As per our annual UUC Groton tradition at the beginning of the Fall season… this week we had our "Gathering of Community Water" ritual during our first "big church" service of the Fall. As always, there was a huge turnout as everyone proudly told their story — I loved it. Moreover, this year that was especially great for me because it rained on The Day I took my US Citizenship Oath and I had gathered that rain water specifically for this ritual. So I proudly said “Dual Citizen” as my "word" that goes with the water and that was very meaningful for me.
|“The Chalice Story ” — by George Downey
Several years ago Jean and I arrived, joining with others in the congregation for Sunday worship at First Parish Church of Groton. Our Chalice then was a pewter vessel showing some dents, with a somewhat distorted rim, and sitting slightly askew on its base.
Some place in Elea's sermon that morning my mind strayed to imagining a new Chalice vessel: what shape, how big, how wide, how high, what wood, what artistic presence? Well, my mind got back to Elea's sermon, but I took all of those fleeting thoughts home with me.
First, it was to the drafting board: rough sketches, finally a satisfying idea, scale drawings, full-scale drawings, templates cut to the shape of the finished design. The wood should be mahogany, like the molding trim around the top of the box pews.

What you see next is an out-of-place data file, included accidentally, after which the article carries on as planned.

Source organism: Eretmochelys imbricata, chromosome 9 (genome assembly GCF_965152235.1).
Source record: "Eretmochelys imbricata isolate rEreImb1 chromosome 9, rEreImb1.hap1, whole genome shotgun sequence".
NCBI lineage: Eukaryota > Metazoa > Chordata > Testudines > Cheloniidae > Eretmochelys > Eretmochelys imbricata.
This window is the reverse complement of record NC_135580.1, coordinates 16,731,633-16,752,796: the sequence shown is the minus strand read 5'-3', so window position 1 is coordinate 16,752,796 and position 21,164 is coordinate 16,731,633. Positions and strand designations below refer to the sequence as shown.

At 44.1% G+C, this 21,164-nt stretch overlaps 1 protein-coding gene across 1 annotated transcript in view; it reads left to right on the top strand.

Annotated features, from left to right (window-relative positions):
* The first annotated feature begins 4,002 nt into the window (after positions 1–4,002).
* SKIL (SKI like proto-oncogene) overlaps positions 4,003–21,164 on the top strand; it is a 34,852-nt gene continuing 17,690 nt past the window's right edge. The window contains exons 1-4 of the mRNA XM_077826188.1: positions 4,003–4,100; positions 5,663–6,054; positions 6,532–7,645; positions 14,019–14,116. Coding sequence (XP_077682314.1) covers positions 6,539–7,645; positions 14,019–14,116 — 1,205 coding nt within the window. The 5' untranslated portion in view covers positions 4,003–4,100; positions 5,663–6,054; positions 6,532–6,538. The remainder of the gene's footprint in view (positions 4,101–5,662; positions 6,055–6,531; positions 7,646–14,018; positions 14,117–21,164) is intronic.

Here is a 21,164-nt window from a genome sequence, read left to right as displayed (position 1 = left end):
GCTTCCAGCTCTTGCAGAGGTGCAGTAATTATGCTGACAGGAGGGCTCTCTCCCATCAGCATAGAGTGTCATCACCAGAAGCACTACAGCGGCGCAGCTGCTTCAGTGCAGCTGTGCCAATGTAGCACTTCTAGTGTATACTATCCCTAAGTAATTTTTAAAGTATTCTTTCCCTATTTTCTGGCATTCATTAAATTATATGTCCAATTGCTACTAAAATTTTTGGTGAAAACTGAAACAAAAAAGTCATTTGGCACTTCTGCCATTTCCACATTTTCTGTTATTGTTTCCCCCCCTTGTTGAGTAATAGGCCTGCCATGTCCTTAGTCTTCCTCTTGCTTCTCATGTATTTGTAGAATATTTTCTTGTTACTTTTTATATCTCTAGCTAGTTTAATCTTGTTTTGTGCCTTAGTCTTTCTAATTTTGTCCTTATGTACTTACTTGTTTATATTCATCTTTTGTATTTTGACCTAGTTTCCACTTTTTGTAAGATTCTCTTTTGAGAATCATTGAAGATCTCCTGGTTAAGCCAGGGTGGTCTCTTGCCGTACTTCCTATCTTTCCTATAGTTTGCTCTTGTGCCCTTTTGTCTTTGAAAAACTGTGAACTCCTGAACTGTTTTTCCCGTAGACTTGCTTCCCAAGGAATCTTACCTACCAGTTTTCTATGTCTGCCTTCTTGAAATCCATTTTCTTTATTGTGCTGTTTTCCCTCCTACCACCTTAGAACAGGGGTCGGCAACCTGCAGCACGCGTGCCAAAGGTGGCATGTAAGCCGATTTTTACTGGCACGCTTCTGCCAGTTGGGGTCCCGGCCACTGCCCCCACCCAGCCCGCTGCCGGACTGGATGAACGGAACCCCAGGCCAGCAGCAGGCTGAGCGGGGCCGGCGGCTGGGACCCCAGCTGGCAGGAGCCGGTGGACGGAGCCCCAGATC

It was time to go to my woodworking shop. I had a supply of leftover mahogany pieces. The pedestal is a stack of disks of diminishing diameters. These are glued and clamped. While the glue hardened for seven days it allowed time for me to re-sharpen all the lathe chisels to razor-sharp edges.
The lathe will turn the pieces slowly at first. The pedestal and the bowl are shaped separately on the lathe. The speed is increased as the pieces are rounded, and increased more for shaping. The pieces are sanded on the rotating lathe. The pedestal and bowl must fit together precisely for the final assembly and gluing. The last step is a finish applied to bring out the beauty of the mahogany wood. To this point this is just a created object in my workshop.
When the wooden vessel made its way from my workbench to our sanctuary and was placed on its stand, with a flaming candle, it was infused with new meaning as Our Chalice, truly a metamorphosis in wood!
The flaming Chalice is the symbol of Unitarian Universalism, and it is a centering symbol of our gathered community.
Our Chalice flame embraces all who come! - Sept 2014
George tells me the "he's not on-line", so I guess he won't likely see this. But I wanted to post it nevertheless because I very much value our heritage and believe firmly in doing whatever I can to help preserve it. As you can read in my blog articles about my UUC participation, I've been going to this Church for many years yet I had no idea of the story behind our beloved mahogany wooden chalice. Thank you so much, George !